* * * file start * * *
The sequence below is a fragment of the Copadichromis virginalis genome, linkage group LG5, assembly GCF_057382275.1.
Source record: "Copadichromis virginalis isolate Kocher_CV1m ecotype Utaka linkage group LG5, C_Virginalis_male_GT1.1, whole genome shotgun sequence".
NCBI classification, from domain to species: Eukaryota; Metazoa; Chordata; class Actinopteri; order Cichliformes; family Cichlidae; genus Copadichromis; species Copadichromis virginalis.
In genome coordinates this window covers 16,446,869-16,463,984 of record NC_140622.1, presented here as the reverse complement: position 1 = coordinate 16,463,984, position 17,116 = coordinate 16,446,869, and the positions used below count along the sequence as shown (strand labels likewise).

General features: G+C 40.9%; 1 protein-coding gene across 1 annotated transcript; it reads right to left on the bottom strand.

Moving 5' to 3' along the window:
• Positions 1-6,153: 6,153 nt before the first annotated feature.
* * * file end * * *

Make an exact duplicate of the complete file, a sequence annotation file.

The sequence below is a fragment of the Copadichromis virginalis genome, linkage group LG5, assembly GCF_057382275.1.
Source record: "Copadichromis virginalis isolate Kocher_CV1m ecotype Utaka linkage group LG5, C_Virginalis_male_GT1.1, whole genome shotgun sequence".
NCBI classification, from domain to species: Eukaryota; Metazoa; Chordata; class Actinopteri; order Cichliformes; family Cichlidae; genus Copadichromis; species Copadichromis virginalis.
In genome coordinates this window covers 16,446,869-16,463,984 of record NC_140622.1, presented here as the reverse complement: position 1 = coordinate 16,463,984, position 17,116 = coordinate 16,446,869, and the positions used below count along the sequence as shown (strand labels likewise).

General features: G+C 40.9%; 1 protein-coding gene across 1 annotated transcript; it reads right to left on the bottom strand.

Moving 5' to 3' along the window:
• Positions 1-6,153: 6,153 nt before the first annotated feature.